Now that I’m an “adult,” I sometimes wish I’d listened to my parents when they tried to get me to stop playing video games. It feels like I spent the majority of the years 2008 and 2009 playing World of Warcraft. Those were my junior and senior years of high school, years that in previous decades I might have spent discovering the capacities of the human body. Instead of a girlfriend, I had a level 70 rogue and a level 70 warrior—characters I ended up selling for $65 the summer before I left home for college, though they were definitely worth more. Getting the full value would have meant finding the right buyer, and by that time I was desperate to get out. Time would reveal this to have been a healthy impulse. Later that year I’d see many of my college hallmates flunking classes because they could not choose rationally between writing papers and running raids.
Don’t get me wrong—as much as I regret all the time I wasted on games, there’s a not-small part of me that misses them, even longs for them sometimes. When I visit a friend’s house and he hands me the controller to play Grand Theft Auto V or Skyrim, I feel like I’ve been handed a live explosive. My heart beats fast and I know that these worlds are compelling enough to sustain this feeling for a long time. But I leave that friend, that game, with a sense of relief. I’m too wary now, too afraid of what might happen if I let myself go. Maybe WoW scarred me more deeply than I’d like to admit, or maybe it’s just that I’m older, but my parents’ voices have become my inner voice, only shriller and crueler than theirs ever were, and ultimately more effective—because now when I play video games, the fun is soon eclipsed by the shame.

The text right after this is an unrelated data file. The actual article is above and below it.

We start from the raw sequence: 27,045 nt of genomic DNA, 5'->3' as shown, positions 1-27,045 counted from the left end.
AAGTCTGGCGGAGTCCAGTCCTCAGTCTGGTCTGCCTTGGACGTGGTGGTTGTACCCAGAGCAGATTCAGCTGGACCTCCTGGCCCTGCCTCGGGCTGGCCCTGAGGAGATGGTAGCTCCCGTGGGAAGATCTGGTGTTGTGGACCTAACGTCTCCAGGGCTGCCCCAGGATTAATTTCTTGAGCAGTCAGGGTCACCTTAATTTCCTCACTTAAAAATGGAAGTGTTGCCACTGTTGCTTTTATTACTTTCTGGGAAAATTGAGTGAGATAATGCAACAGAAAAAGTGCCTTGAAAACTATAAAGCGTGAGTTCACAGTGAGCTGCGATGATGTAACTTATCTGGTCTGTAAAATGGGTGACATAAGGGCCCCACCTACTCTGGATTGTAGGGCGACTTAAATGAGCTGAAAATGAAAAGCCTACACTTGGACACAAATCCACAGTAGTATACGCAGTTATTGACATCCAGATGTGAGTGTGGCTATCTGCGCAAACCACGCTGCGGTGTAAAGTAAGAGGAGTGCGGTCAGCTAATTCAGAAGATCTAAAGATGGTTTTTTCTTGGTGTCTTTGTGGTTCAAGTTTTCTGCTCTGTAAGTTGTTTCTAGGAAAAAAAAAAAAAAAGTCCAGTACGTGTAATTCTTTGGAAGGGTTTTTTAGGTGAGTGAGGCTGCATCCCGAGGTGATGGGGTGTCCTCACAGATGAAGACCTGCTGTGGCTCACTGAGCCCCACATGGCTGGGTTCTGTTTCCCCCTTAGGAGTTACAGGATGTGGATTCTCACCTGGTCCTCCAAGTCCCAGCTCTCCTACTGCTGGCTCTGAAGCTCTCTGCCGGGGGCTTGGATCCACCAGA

When Michael Clune’s memoir Gamelife was published in October, I was certainly in the target audience. The book views Clune’s childhood through the nostalgia-tinted lenses of seven computer games that, as the dust jacket puts it, “worm into his head and change his sense of reality.” It’s part traditional memoir, part philosophical meditation on computer games. In this way it’s similar to Clune’s deservedly praised White Out, a memoir about heroin addiction that juxtaposed a traditional recovery narrative with Proustian musings on addiction and memory. But that’s where the parallels end. Clune regretted heroin, or at least was glad to have quit. He has no regrets at all about the time he spent playing computer games.
Clune’s first game is called Suspended, which he plays on his Commodore 64 when he’s seven years old. An early example of a text-based adventure, Suspended is set deep underground beneath an automated but malfunctioning utopia. The player, the planet’s last line of defense, is in cryogenic stasis and must interact with the world by commanding six robots, each with different senses and capabilities. “You have been awakened,” the game begins—and for Clune, it’s true. The first time he plays, he feels transported. “After a few seconds the frustration drained away, and it hit me: I’d been inside. I’d been somewhere else.”
Clune is a lonely kid, and Suspended is a lonely fixation. His siblings won’t play with him and his cousin just wants him to shut up about it. But the game turns his loneliness from painful to explorative. Clune never beats Suspended, but he never really leaves it behind either. “Suspended was gone in the way of being everywhere,” he writes:
I played it at the right time. I don’t know what would have happened if I had waited until I was sixteen, but playing it at seven changed me. It gave me a new direction to grow. While my parents and friends and teachers were helping part of me to grow up toward the people, another part of me had begun to grow out, away from them.